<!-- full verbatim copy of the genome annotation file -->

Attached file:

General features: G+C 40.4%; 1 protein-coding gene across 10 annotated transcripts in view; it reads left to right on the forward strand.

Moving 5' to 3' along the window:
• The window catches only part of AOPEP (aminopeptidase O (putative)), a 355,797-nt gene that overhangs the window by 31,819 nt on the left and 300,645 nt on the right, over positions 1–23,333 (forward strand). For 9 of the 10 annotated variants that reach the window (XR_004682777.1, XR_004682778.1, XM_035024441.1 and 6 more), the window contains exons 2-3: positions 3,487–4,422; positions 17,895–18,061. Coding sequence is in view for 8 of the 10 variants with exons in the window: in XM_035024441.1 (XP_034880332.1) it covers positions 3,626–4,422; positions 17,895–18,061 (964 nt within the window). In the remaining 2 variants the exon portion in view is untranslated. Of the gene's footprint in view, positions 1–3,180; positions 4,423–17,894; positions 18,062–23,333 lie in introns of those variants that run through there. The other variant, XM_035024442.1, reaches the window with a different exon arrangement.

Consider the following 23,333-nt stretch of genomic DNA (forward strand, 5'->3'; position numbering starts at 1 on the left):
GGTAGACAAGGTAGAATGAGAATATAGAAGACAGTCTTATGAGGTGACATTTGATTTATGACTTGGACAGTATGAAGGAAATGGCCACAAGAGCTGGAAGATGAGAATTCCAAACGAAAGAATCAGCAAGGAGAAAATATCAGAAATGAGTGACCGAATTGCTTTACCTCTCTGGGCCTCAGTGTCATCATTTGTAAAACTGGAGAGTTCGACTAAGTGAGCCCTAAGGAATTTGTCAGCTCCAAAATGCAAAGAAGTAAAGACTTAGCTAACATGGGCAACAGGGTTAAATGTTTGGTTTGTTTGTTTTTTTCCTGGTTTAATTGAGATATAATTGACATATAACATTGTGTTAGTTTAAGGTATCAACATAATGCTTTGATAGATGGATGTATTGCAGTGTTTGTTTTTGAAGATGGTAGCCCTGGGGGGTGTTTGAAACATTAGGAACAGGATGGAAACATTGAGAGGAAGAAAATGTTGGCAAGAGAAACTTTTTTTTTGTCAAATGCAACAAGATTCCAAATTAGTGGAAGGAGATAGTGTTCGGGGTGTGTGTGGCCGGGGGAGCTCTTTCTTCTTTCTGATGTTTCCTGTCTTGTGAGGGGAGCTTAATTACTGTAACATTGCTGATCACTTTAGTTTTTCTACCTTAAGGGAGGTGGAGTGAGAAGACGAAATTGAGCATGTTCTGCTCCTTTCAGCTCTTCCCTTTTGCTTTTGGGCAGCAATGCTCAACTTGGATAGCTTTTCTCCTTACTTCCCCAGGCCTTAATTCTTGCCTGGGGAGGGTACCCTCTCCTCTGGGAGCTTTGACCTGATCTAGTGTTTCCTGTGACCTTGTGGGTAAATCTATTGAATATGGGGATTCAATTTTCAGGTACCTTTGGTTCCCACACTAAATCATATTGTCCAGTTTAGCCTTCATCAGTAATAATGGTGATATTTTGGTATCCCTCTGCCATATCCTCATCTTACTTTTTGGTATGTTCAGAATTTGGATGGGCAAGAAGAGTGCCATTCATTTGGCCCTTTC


General features: G+C 40.4%; 1 protein-coding gene across 10 annotated transcripts in view; it reads left to right on the forward strand.

Moving 5' to 3' along the window:
• The window catches only part of AOPEP (aminopeptidase O (putative)), a 355,797-nt gene that overhangs the window by 31,819 nt on the left and 300,645 nt on the right, over positions 1–23,333 (forward strand). For 9 of the 10 annotated variants that reach the window (XR_004682777.1, XR_004682778.1, XM_035024441.1 and 6 more), the window contains exons 2-3: positions 3,487–4,422; positions 17,895–18,061. Coding sequence is in view for 8 of the 10 variants with exons in the window: in XM_035024441.1 (XP_034880332.1) it covers positions 3,626–4,422; positions 17,895–18,061 (964 nt within the window). In the remaining 2 variants the exon portion in view is untranslated. Of the gene's footprint in view, positions 1–3,180; positions 4,423–17,894; positions 18,062–23,333 lie in introns of those variants that run through there. The other variant, XM_035024442.1, reaches the window with a different exon arrangement.

Consider the following 23,333-nt stretch of genomic DNA (forward strand, 5'->3'; position numbering starts at 1 on the left):
GGTAGACAAGGTAGAATGAGAATATAGAAGACAGTCTTATGAGGTGACATTTGATTTATGACTTGGACAGTATGAAGGAAATGGCCACAAGAGCTGGAAGATGAGAATTCCAAACGAAAGAATCAGCAAGGAGAAAATATCAGAAATGAGTGACCGAATTGCTTTACCTCTCTGGGCCTCAGTGTCATCATTTGTAAAACTGGAGAGTTCGACTAAGTGAGCCCTAAGGAATTTGTCAGCTCCAAAATGCAAAGAAGTAAAGACTTAGCTAACATGGGCAACAGGGTTAAATGTTTGGTTTGTTTGTTTTTTTCCTGGTTTAATTGAGATATAATTGACATATAACATTGTGTTAGTTTAAGGTATCAACATAATGCTTTGATAGATGGATGTATTGCAGTGTTTGTTTTTGAAGATGGTAGCCCTGGGGGGTGTTTGAAACATTAGGAACAGGATGGAAACATTGAGAGGAAGAAAATGTTGGCAAGAGAAACTTTTTTTTTGTCAAATGCAACAAGATTCCAAATTAGTGGAAGGAGATAGTGTTCGGGGTGTGTGTGGCCGGGGGAGCTCTTTCTTCTTTCTGATGTTTCCTGTCTTGTGAGGGGAGCTTAATTACTGTAACATTGCTGATCACTTTAGTTTTTCTACCTTAAGGGAGGTGGAGTGAGAAGACGAAATTGAGCATGTTCTGCTCCTTTCAGCTCTTCCCTTTTGCTTTTGGGCAGCAATGCTCAACTTGGATAGCTTTTCTCCTTACTTCCCCAGGCCTTAATTCTTGCCTGGGGAGGGTACCCTCTCCTCTGGGAGCTTTGACCTGATCTAGTGTTTCCTGTGACCTTGTGGGTAAATCTATTGAATATGGGGATTCAATTTTCAGGTACCTTTGGTTCCCACACTAAATCATATTGTCCAGTTTAGCCTTCATCAGTAATAATGGTGATATTTTGGTATCCCTCTGCCATATCCTCATCTTACTTTTTGGTATGTTCAGAATTTGGATGGGCAAGAAGAGTGCCATTCATTTGGCCCTTTC